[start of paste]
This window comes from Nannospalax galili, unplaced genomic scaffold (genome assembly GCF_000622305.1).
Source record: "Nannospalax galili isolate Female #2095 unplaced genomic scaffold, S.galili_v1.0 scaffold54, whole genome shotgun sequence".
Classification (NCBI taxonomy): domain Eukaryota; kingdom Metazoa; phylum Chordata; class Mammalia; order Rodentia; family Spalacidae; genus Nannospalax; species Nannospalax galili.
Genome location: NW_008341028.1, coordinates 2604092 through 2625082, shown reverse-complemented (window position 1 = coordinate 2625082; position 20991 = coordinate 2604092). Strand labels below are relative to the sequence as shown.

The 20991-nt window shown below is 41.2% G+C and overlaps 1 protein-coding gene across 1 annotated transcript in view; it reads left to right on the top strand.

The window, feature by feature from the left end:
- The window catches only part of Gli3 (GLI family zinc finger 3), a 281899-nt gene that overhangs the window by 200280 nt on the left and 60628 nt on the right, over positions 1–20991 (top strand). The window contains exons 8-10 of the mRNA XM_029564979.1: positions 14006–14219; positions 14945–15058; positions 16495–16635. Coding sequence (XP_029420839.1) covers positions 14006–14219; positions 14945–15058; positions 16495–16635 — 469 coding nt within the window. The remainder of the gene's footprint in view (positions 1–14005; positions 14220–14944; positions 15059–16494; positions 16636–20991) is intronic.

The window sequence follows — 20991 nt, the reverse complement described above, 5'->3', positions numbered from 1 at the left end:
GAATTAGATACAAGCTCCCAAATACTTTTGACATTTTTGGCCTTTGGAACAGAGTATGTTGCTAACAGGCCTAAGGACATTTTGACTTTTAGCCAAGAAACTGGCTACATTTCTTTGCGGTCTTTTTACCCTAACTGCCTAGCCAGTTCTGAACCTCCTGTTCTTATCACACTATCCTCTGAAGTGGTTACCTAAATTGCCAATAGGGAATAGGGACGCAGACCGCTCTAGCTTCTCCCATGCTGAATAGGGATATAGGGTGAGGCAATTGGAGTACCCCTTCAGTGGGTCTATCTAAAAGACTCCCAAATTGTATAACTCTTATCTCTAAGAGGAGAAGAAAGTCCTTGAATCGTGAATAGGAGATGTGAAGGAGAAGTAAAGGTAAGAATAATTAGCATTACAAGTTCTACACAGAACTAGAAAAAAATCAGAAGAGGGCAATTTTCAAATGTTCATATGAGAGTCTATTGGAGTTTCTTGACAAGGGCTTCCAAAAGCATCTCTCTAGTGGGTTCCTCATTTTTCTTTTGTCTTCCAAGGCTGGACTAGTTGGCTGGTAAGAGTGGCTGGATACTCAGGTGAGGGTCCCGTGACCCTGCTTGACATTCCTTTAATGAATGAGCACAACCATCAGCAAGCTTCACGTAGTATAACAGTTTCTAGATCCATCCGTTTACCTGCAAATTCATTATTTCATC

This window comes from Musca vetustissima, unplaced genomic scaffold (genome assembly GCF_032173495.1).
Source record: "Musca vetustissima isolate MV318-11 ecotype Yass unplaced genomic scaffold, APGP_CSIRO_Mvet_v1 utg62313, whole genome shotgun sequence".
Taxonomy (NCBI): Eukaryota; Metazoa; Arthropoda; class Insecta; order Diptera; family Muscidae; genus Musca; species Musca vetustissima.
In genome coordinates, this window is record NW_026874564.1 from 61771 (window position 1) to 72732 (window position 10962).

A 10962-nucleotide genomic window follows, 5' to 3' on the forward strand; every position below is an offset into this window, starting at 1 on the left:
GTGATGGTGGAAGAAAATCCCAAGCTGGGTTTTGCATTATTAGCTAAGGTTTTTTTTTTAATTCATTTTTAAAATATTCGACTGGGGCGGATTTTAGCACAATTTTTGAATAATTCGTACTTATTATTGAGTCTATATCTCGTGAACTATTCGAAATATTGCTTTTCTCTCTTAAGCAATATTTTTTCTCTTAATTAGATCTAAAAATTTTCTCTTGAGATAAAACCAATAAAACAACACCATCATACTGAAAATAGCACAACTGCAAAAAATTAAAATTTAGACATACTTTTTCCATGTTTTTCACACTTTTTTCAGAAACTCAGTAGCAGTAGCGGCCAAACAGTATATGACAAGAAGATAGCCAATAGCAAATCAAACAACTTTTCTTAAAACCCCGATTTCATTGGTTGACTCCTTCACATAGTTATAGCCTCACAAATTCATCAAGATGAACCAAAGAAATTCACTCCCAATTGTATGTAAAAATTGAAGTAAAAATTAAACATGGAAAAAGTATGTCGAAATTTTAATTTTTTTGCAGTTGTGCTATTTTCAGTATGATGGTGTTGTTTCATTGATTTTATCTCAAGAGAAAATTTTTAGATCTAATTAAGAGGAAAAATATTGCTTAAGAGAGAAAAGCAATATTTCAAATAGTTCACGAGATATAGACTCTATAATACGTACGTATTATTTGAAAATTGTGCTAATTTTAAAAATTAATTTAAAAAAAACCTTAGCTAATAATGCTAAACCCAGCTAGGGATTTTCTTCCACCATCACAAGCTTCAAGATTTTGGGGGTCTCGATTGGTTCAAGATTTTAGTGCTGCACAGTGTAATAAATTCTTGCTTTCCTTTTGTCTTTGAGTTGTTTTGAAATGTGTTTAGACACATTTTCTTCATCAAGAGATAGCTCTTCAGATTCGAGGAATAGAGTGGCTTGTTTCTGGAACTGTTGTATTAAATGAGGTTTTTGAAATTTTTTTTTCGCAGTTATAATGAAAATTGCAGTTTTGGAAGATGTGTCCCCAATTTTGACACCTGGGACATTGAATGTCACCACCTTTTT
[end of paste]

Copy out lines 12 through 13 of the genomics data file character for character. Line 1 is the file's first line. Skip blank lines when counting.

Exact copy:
Taxonomy (NCBI): Eukaryota; Metazoa; Arthropoda; class Insecta; order Diptera; family Muscidae; genus Musca; species Musca vetustissima.
In genome coordinates, this window is record NW_026874564.1 from 61771 (window position 1) to 72732 (window position 10962).